A Brazilian student who attended UT at Nashville from summer 1966 to summer 1967 and UT from fall 1967 to spring 1970, Peter Kami was a charismatic individual around whom those protesting UT, national, and world affairs rallied. When students returned from the Christmas holiday in January 1970 and found that the board of trustees had appointed Edward J. Boling president during the holidays, there was outrage that student opinion and advice was not considered. Some students called for demonstrations.
On January 14 Peter Kami issued a “challenge” to Boling for “hand-to-hand combat” (a duel). The duel was to be part of a demonstration at the administration building on January 15. A core group of around two hundred protestors was joined by more than one thousand watchers. When Boling did not appear, someone called for entering the administration building. The police were called to disperse the crowd, and in the ensuing scuffle, four police and seven protesters were injured. Kami and twenty-one others—nineteen students and three nonstudents—were arrested for inciting to riot. (This group was known as the Knoxville 22.)
With charges still pending from the protest of Boling’s appointment, Kami was one of the leaders of the demonstrations against the visit of President Nixon at the Billy Graham Crusade in Neyland Stadium in May 1970. That demonstration resulted in more than 40 arrests, including Kami’s.
Kami and Foy McDavid Jr. were barred by injunction (first a temporary injunction, later a permanent one) from entering any campus building or UT facility without the express consent of then Chancellor Charles Weaver on September 25, 1970. In October 1970 Kami was sentenced to 10 days in jail and a fine of $50 for being on the UT campus, based on testimony from two law students that they saw him between 2:00 p.m. and 3:00 p.m. on October 8 in the Student Bar Association Office on the third floor of the law school building. Kami contended he was in the building to seek advice from the Legal Aid Clinic. A group of law students paid his fine, and he served the 10 days in jail.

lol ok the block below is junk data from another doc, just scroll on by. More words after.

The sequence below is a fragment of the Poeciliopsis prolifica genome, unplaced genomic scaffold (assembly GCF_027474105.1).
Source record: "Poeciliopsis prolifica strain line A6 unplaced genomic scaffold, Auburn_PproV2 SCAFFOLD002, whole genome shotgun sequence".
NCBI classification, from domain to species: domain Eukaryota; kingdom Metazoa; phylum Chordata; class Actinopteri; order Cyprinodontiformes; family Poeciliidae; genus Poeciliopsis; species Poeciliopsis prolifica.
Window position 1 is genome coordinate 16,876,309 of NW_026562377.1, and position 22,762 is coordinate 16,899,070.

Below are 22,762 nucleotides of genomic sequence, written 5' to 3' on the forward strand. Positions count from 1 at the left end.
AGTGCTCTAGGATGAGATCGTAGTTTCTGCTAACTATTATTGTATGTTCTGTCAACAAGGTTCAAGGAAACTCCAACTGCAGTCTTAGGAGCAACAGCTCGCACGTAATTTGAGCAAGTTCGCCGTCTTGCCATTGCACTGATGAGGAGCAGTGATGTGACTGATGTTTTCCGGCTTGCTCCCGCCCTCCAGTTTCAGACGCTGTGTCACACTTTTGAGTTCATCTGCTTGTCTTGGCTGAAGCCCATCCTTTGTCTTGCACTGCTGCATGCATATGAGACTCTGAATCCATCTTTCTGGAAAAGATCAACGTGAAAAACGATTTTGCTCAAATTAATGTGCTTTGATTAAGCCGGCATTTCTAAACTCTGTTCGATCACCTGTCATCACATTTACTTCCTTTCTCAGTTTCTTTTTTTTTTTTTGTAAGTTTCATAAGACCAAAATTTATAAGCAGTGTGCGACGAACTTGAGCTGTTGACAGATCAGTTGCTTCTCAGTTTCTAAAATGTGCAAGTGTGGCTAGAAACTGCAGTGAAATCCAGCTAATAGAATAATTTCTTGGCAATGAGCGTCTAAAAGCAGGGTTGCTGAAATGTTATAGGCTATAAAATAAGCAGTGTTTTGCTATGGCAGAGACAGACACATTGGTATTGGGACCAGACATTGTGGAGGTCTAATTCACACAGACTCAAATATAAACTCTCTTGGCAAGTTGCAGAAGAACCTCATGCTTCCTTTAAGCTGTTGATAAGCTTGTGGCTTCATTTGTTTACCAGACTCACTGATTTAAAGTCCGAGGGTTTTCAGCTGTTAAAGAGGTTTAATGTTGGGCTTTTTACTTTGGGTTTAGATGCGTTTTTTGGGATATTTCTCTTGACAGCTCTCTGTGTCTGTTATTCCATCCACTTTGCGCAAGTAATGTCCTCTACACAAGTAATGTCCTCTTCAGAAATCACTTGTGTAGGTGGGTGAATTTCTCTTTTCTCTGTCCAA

In March 1971 Kami was one of the lead group marching arm in arm from Circle Park to Market Square Mall in protest of the war in Indochina. (The Student Senate mounted an effort to lift the 15-month-old injunction barring Kami in 1972; Chancellor Dykes refused.)
Kami was convicted of inciting to riot in October 1970 and was released on $2,000 bond while awaiting appeal (the bond was paid by Professor Gideon Fryer). In March 1972 the Tennessee Court of Appeals upheld the conviction, which carried a felony sentence of two years. As his lawyer was appealing the matter to the Tennessee Supreme Court, Kami jumped bond and fled to London. Various people have heard from Kami—Professor Gideon Fryer was paid back in installments (the last, 1973, from Oslo) for paying his bond; a friend ran into Kami in a London subway in 1975; Kami contacted an attorney general in 1975 expressing some interest in returning to Knoxville but was told he would still face charges; Professor Charles Reynolds was in touch with him around 1990, when Kami was purported to be doing charitable work in Britain.